Study explores modern child-rearing
Television is a daily staple for most tots but bedtime stories still have a place in many children’s routines.
The latest results of a longitudinal study of Kiwi kids has revealed some insights into the lives of toddlers, and the revelations are no surprise to Mt Roskill mum-ofthree Ellie Pike.
Tantrums and technology played a big part in the early years of her young family, like many other families in the study.
Pike’s 5-year-old twins Isla and Isabelle Kennedy are two of almost 7000 subjects taking part in the Growing up in New Zealand study which will follow children from birth until they turn 21.
The third report, based at Auckland University and funded by government agencies, focuses on the children at 2 years old.
It found toddlers spend an average of 1.5 hours a day in front of a TV screen, with 80 per cent of children watching TV or DVDs daily.
Just 66 per cent of 2 year olds are read to daily.
Pike admits her children are prone to spending extended periods in front of the box.
‘‘They watch too much TV and that’s my fault but they also spend a lot of their time outside on their bikes and playing with other kids up the street.’’
The community vibe of the street, where she lives with her partner John Kennedy, is playing a big part in her children’s upbringing, she says.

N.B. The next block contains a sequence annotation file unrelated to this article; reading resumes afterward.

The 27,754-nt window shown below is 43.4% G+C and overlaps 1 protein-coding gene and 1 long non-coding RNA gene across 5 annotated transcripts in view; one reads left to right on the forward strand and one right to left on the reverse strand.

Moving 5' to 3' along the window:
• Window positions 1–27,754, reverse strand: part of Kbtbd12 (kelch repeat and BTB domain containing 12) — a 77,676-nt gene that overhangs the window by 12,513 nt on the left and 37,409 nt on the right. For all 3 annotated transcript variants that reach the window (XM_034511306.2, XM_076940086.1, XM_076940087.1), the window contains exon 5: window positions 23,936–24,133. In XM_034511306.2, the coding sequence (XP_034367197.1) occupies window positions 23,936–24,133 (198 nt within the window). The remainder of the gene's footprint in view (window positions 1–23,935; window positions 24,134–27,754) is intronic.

It harks back to the couple’s own childhoods where ‘‘everyone knew everyone’’.
‘‘That’s something that I love. Every time I think about it, it warms my heart and it gives you a little bit of hope and pride.’’
Glendowie mum-of-three Rachel Beattie says books are hugely important in her family.
Her daughter Sophie, 5, is always read at least one bedtime story a night, she says.
‘‘We don’t like using TV as a babysitter – the kids will watch about half an hour of TV in the morning over breakfast but generally they won’t have TV at night.’’
Pike thinks money is the biggest worry for young families in central Auckland, while Beattie says discipline is an ongoing challenge for most parents. Four out of five children in the study ‘‘often’’ expressed their feelings by having a tantrum.
Both mums say the support of extended family is invaluable when raising young children.
But Beattie says many parents are now finding themselves in cit- ies without family close by.
‘‘In the old days it was always said it takes a village to raise a child but I think you have to find your own different kind of village now and friends play a bigger role in that,’’ she says.
The report shows just 14 per cent of European children live in an extended family household, compared to about 43 per cent of Pacific and 27 per cent of Asian and Maori children.
The study’s director, associate professor Susan Morton, says the report helps build an understanding of what shapes children’s development and the areas where New Zealand ‘‘could do much better’’.
‘‘Infectious diseases are common and hospital admissions for respiratory and other illnesses are also high,’’ Morton says.
‘‘We are hopeful that the information we are collecting will help us to understand how we can improve these statistics.’’